Bottled Spring Water and Corporate Responsibility

Nestle’s recent move into the Florida Springs Heartland (i) of Gilchrist County to bottle water from Ginnie Springs warrants full historical disclosure. In 2002 Coca Cola purchased the High Springs water bottling facility, originally built in 1998 and operated by AquaPenn Springwater Company owned by the Groupe DANONE (ii). This facility received ‘spring water” via a water use permit held by Seven Springs Water Company. Groundwater is extracted from the Floridan Aquifer (iii) through two conventional wells…

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Not One Drop More

A spring without flow is a stagnant (synonyms: still, motionless, immobile, inert, lifeless, dead, standing, slack, static, stationary, etc.) sinkhole. It is not completely dead but looks and stinks like it is dead. For all intents and purposes, a non- flowing spring has none of the qualities that make Florida’s springs so inspiring, sacred and alive. It is not in the public’s best interest to dry up any of Florida’s artesian springs. Healthy springs support a vast…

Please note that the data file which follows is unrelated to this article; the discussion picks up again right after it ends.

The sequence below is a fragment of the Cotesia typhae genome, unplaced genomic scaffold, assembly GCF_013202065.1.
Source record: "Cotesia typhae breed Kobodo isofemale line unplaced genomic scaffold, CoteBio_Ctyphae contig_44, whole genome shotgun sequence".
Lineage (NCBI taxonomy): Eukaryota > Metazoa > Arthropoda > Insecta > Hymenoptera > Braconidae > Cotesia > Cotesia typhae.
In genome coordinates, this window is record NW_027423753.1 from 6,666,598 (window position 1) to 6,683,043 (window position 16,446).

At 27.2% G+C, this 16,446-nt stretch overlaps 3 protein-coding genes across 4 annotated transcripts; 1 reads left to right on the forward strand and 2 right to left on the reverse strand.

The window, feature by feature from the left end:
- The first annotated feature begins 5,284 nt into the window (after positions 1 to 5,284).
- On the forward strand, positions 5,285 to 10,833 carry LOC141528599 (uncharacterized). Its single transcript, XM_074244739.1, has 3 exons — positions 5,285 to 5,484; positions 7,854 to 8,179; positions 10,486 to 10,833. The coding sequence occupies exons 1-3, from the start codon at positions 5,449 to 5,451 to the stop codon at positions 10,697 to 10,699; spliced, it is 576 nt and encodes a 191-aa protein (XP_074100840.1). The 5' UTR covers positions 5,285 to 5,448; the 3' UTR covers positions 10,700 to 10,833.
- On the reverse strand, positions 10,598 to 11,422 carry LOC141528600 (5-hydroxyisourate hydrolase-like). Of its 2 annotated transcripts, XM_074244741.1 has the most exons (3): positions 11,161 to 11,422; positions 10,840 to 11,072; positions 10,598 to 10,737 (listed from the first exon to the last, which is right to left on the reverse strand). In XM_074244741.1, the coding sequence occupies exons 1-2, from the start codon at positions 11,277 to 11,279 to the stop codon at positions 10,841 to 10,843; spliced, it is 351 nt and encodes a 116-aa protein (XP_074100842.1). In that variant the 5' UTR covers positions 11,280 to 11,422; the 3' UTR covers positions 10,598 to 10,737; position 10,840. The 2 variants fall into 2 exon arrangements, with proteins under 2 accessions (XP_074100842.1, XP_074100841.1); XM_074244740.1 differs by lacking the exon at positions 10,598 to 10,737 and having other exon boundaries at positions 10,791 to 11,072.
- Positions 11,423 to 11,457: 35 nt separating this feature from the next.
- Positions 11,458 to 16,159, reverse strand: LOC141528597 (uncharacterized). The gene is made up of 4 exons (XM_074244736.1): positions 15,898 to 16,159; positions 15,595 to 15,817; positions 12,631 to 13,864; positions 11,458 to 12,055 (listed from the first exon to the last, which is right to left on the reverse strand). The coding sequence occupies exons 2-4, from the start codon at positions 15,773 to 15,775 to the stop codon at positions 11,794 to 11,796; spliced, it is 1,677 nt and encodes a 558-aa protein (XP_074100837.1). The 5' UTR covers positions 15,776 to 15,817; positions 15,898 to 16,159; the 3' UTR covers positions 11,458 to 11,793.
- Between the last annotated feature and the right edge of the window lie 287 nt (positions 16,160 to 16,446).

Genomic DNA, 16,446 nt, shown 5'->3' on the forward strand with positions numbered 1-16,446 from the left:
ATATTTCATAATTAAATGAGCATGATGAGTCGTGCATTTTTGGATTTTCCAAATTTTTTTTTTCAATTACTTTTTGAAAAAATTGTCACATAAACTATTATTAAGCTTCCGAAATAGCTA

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Too Polluted to Drink
Closeup shot of a man pouring a glass of fresh water from a kitchen faucet

Too Polluted to Drink

For too many families, North Florida’s once pristine groundwater may be unsafe to drink. One nasty pollutant is nitrate, a principal ingredient in synthetic agricultural and urban fertilizers, and in animal manure and human waste. In the past 100 years of rapid development, the ambient concentration of nitrate throughout the Floridan Aquifer has risen from a baseline concentration of less than 0.05 parts per million (ppm) to 1 ppm, a 20-fold increase. As with most environmental variables,…

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